I have spent some time trying to understand why I enjoy Boku wa Tomodachi ga Sukunai (I Don’t Have Many Friends) by concocting a philosophical or intellectual angle through which I can justify my viewing of what is merely just another harem show. I’ll just have to settle for finding it amusing.
Based on a series of light novels by Yomi Hirasaka the main drive of the show begins when lead character Kodaka Hasegawa wonders “I wonder how someone makes friends,”
Kodaka Hasegawa has transferred into Saint Chronica Academy. He’s an outsider, viewed as a “yankee” by his schoolmates due to his aggressive eyes and the blonde hair inherited from his English mother. Whilst wandering around school he encounters Yozora Mikazuki while she is talking to her imaginary friend Tomo. They realise that neither of them have friends and decide to make a club in order to make friends and learn how to interact with others. Soon others are joining the club including Sena Kashiwazaki, the principals daughter, an over-achiever and the girl all the boys in school fawn over, a feminine boy named Yukimura who hopes that Kodaka and his yankee reputation can turn him into a man and a scientific genius/fujoshi named Rika. From there on in we watch the growth of the club and its adventures in modern relationship etiquette.
Two things are obvious the first being that the premise of the show is so slight as to be non-existant and after reading that synopsis the harem aspect is prettyblatant. The opening for the show slaps you in the face with it.
I dislike harem and ecchi. Ecchi is a major turn-off for me and my history with harem shows has been patchy. Although I have read the first few volumes of Love Hina and Negima and watched the various Tenchi sagas I find them dull. It’s not so much the fascile and clichéd presentiation of women that plays on the latest otaku trends – moe, gothic-lolita, tsundere, maids, little sisters etc. My problems lies with the fact that the lead character is usually such a plank that he can’t see that the whole group fawn over him and when he does notice he strings them along with his indecisiveness.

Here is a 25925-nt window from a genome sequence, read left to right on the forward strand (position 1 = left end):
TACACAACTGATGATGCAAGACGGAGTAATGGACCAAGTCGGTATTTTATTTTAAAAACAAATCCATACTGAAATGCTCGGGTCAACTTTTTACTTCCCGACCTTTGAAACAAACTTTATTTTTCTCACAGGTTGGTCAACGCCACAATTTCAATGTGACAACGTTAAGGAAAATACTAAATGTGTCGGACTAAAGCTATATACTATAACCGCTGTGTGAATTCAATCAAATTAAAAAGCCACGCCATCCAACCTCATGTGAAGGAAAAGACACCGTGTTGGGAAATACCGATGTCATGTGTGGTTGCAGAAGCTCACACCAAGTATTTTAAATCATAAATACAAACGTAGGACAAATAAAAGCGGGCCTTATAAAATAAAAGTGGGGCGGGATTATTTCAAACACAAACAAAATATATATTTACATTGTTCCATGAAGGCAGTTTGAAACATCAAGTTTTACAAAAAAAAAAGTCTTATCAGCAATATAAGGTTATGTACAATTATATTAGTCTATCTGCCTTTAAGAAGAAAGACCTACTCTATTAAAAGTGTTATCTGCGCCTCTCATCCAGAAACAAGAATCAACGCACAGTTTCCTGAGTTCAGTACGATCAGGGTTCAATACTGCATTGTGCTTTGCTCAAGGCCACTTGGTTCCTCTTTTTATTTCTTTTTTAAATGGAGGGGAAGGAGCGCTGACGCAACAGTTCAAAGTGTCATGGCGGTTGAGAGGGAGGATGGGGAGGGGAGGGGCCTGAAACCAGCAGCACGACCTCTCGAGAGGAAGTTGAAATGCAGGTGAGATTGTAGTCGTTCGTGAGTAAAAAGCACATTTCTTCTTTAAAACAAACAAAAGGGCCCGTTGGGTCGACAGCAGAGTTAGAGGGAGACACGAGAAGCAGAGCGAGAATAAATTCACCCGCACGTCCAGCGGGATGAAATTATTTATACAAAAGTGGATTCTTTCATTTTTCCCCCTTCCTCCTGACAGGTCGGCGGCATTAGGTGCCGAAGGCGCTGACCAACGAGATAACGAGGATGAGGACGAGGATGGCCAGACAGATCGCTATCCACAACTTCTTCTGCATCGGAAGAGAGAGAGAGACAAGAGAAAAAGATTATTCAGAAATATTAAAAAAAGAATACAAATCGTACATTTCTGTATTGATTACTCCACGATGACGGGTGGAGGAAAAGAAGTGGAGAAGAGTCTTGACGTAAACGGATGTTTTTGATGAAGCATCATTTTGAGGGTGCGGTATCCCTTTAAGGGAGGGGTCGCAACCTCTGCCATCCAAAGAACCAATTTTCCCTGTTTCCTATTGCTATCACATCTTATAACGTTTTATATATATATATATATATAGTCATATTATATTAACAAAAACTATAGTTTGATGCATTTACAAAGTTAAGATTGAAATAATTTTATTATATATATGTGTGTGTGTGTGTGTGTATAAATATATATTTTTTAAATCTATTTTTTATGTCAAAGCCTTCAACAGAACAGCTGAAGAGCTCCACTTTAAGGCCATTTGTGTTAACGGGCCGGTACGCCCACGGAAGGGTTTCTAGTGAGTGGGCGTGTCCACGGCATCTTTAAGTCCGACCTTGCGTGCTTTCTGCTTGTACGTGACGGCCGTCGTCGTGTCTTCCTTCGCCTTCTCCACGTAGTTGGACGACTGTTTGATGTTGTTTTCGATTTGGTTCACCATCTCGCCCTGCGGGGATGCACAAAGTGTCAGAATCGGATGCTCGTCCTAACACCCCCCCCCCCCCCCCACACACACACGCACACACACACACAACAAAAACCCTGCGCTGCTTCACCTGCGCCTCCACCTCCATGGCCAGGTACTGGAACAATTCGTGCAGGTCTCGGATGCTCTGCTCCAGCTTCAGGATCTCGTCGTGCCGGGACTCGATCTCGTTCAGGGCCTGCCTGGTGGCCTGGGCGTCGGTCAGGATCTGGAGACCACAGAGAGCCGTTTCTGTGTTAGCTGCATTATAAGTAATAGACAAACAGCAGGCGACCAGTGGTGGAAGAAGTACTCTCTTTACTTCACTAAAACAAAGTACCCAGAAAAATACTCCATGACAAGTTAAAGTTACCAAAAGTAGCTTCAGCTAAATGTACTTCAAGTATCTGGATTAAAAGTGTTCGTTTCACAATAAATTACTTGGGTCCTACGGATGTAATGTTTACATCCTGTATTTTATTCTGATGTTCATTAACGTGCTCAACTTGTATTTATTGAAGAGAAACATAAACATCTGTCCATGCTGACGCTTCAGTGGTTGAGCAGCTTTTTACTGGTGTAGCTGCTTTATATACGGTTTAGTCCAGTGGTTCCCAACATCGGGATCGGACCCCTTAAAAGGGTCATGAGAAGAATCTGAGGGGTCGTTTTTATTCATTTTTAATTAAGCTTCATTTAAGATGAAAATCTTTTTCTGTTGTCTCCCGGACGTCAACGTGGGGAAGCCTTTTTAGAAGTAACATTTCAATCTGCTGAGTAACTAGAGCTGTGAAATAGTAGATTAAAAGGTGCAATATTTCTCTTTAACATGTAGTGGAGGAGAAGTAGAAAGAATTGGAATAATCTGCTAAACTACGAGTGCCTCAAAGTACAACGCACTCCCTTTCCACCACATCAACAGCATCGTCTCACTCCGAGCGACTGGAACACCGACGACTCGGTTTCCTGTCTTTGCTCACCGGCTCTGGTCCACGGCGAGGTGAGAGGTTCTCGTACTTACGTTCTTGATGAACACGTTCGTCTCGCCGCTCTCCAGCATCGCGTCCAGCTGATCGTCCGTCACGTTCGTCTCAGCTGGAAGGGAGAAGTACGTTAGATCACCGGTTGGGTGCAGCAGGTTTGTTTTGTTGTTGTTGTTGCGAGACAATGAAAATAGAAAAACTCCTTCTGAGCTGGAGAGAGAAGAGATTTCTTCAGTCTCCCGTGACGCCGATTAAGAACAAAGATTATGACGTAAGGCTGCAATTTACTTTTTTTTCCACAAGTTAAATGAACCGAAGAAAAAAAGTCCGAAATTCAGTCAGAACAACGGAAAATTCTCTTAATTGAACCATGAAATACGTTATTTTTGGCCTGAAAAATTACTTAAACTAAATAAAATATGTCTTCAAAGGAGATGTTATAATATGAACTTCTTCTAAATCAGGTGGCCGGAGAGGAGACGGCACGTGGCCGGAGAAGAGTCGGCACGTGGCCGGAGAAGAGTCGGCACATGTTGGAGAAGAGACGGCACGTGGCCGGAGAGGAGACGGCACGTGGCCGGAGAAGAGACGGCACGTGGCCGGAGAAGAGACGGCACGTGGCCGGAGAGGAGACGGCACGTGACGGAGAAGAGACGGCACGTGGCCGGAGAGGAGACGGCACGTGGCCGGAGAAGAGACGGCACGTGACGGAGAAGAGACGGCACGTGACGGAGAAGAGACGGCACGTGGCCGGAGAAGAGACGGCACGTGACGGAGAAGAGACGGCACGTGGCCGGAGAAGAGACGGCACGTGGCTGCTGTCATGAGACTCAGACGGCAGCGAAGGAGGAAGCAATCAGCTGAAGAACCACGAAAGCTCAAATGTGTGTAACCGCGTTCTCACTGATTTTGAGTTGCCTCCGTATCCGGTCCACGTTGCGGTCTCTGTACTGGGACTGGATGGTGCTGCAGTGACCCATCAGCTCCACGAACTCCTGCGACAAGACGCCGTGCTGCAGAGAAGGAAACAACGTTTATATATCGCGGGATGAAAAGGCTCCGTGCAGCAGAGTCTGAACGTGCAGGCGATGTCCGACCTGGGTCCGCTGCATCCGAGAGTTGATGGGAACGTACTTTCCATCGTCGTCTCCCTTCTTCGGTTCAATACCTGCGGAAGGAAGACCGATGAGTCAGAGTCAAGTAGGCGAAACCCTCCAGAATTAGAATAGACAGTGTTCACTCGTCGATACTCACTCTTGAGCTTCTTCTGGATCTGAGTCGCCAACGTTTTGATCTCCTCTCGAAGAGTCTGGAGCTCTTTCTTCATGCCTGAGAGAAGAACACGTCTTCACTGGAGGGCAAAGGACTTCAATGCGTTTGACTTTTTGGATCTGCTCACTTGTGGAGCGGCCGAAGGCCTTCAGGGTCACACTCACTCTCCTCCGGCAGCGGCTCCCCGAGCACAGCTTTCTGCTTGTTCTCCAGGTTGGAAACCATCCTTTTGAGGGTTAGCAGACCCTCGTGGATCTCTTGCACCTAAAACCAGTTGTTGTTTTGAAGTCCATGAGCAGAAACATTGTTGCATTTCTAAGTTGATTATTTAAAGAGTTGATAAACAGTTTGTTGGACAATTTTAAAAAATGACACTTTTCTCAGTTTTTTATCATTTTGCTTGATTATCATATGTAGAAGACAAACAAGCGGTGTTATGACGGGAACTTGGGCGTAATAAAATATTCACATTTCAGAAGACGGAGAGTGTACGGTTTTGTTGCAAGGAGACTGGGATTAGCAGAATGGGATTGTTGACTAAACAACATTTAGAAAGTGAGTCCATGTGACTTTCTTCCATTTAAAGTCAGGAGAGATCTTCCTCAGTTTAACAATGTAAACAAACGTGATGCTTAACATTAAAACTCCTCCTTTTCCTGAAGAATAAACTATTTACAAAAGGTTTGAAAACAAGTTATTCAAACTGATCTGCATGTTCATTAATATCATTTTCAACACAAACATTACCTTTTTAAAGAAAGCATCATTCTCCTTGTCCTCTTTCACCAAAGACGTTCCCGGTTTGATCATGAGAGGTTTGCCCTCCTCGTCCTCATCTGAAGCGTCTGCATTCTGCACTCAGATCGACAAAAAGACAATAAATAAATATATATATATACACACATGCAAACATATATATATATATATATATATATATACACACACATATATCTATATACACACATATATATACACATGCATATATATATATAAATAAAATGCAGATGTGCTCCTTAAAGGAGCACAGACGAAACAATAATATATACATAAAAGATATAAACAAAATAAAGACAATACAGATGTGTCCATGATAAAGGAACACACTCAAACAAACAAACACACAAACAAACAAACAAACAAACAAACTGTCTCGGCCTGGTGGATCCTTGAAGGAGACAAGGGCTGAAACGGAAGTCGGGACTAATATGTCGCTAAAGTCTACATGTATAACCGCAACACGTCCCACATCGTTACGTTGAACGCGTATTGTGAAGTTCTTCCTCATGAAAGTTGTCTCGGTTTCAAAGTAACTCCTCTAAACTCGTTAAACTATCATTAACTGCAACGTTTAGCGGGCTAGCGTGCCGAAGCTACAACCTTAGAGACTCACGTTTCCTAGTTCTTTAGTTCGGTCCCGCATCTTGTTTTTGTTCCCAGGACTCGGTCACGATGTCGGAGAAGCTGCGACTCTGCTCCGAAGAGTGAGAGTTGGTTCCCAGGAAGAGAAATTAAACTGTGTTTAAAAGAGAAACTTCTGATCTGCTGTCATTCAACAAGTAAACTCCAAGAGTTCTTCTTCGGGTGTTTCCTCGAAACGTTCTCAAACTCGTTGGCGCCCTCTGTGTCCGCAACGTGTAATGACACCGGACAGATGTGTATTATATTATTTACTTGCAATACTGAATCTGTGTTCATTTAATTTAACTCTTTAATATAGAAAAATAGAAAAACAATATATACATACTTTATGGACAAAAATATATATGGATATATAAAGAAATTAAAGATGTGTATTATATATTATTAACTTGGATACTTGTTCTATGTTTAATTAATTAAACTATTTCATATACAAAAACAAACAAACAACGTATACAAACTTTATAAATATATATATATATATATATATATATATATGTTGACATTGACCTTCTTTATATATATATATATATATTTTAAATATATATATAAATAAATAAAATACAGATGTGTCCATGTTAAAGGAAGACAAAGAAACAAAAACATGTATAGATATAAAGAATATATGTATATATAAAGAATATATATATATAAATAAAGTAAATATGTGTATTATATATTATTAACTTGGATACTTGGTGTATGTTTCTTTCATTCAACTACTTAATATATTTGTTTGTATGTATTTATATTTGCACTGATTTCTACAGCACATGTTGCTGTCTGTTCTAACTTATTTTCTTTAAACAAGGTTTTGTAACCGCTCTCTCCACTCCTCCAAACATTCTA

Give me spies with superpowers, the supernatural and politics please.
I also don’t particularly have a thing for school stories. So I was surprised when I found Boku wa engaging. Maybe it’s because Kodaka isn’t a plank but the main reason is, to put it bluntly, watching an anime that parodies RPG’s like Dragon Quest and has voice actresses yelling idiot and stupid at the top of their voices appeals to some of my baser instincts. That and I find Yozora amusingly cruel.
I would love to say that she has read Albert Camus and adheres to the notion that an individual’s happiness should be the overriding concern of their existence but she’s just a typical tsundere character currently caught up in a feud with popular girl Sena.
Yozora is quite fond of putting others down and this trait is in full force in her duels with Sena – “Even popularity has its limits.” “Popular people can go die.” At times it pitches into utter nastiness but when her viciousness is done well I find it hilarious as in episode two’s RPG parody which sees Yozora and Sena engage in player-vs-player battles, Yozora admitting “I only feel alive when I’m killing somebody!”
Anyway these two girls are battling for Kodaka’s affections and while this is hardly heart-breaking stuff like The Girl Who Leapt Through Time I have built a liking for the characters. I know and have known girls like Yozora and even Rika the fujoshi obsessive and the anime has reminded me of some funny times when I’ve felt like Kodaka… that I won’t recount here ahem. There are moments such as the nudity that I find off-putting and a turn-off and I would like it more if the age range was raised so we were dealing with university kids but I’m still watching and I look forward to seeing how they resolve this story be it by friendly means or foul.